What Is the Life Expectancy of Someone with Multiple Myeloma?

  • Medical Author:
    Charles Patrick Davis, MD, PhD

    Dr. Charles "Pat" Davis, MD, PhD, is a board certified Emergency Medicine doctor who currently practices as a consultant and staff member for hospitals. He has a PhD in Microbiology (UT at Austin), and the MD (Univ. Texas Medical Branch, Galveston). He is a Clinical Professor (retired) in the Division of Emergency Medicine, UT Health Science Center at San Antonio, and has been the Chief of Emergency Medicine at UT Medical Branch and at UTHSCSA with over 250 publications.

  • Medical Editor: William C. Shiel Jr., MD, FACP, FACR
    William C. Shiel Jr., MD, FACP, FACR

    William C. Shiel Jr., MD, FACP, FACR

    Dr. Shiel received a Bachelor of Science degree with honors from the University of Notre Dame. There he was involved in research in radiation biology and received the Huisking Scholarship. After graduating from St. Louis University School of Medicine, he completed his Internal Medicine residency and Rheumatology fellowship at the University of California, Irvine. He is board-certified in Internal Medicine and Rheumatology.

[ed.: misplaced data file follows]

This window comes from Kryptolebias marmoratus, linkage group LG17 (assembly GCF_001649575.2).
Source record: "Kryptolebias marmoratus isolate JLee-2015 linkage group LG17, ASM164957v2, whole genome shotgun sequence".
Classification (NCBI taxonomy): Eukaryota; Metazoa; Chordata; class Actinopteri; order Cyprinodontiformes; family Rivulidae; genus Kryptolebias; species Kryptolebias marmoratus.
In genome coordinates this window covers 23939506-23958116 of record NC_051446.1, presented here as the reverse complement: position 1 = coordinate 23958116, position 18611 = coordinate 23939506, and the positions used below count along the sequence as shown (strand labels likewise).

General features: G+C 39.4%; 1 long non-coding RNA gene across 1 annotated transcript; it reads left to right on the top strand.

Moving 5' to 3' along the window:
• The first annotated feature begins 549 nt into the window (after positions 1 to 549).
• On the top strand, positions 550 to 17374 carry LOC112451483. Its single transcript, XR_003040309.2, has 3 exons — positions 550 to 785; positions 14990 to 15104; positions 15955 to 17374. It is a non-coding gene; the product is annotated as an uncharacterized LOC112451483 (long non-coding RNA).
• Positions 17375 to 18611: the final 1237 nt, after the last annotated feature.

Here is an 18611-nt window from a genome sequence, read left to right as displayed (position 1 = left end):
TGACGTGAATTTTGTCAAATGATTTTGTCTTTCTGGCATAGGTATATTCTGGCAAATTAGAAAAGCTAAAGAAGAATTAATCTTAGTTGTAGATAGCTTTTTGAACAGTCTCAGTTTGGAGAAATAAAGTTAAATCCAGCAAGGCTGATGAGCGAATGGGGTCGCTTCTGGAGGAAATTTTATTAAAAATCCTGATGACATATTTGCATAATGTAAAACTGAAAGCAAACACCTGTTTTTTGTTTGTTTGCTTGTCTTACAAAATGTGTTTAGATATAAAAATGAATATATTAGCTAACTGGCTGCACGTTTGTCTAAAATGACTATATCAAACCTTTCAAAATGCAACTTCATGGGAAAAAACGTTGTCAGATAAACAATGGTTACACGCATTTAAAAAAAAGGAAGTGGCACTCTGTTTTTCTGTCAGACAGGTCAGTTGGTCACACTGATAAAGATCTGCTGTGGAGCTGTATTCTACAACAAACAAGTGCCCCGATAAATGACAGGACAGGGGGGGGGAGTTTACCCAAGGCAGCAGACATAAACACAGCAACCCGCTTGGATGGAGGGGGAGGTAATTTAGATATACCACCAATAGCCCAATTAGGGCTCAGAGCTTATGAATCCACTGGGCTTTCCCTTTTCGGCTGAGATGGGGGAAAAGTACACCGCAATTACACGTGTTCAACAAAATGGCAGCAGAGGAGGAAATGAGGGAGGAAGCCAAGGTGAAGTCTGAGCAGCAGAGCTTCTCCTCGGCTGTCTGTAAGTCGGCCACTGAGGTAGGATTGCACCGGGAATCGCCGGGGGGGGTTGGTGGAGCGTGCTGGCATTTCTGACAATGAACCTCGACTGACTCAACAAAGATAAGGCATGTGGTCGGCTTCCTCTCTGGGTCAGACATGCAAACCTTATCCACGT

Ask the experts

What is the life expectancy of someone with multiple myeloma?

Doctor's response

The prognosis of multiple myeloma is variable, depending on the approximate stage and response to therapy. Though there is no cure for the disease, today's treatments are more effective and less toxic (have fewer side effects) than did many in the past. Multiple myeloma is a focus of active ongoing research. The median survival rate, beginning at the point of first treatment according to the American Cancer Society (ACS), according to stage of the disease is as follows:

  • Stage I, 62 months
  • Stage II, 44 months
  • Stage III, 29 months

However, the ACS suggests that with treatment improvements, current survival rates are likely better. Unfortunately, life expectancy after relapse averages about nine months.

Complications of multiple myeloma may include kidney insufficiency, bleeding disorders, bone problems like pathological fractures, hypercalcemia, and neurological problems (for example, spinal cord compression, intracranial plasmacytomas, and others).

For more information, read our full medical author about multiple myeloma signs, symptoms, and treatment.

REFERENCE:

"Clinical features, laboratory manifestations, and diagnosis of multiple myeloma"
UpToDate.com

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Reviewed on 10/2/2017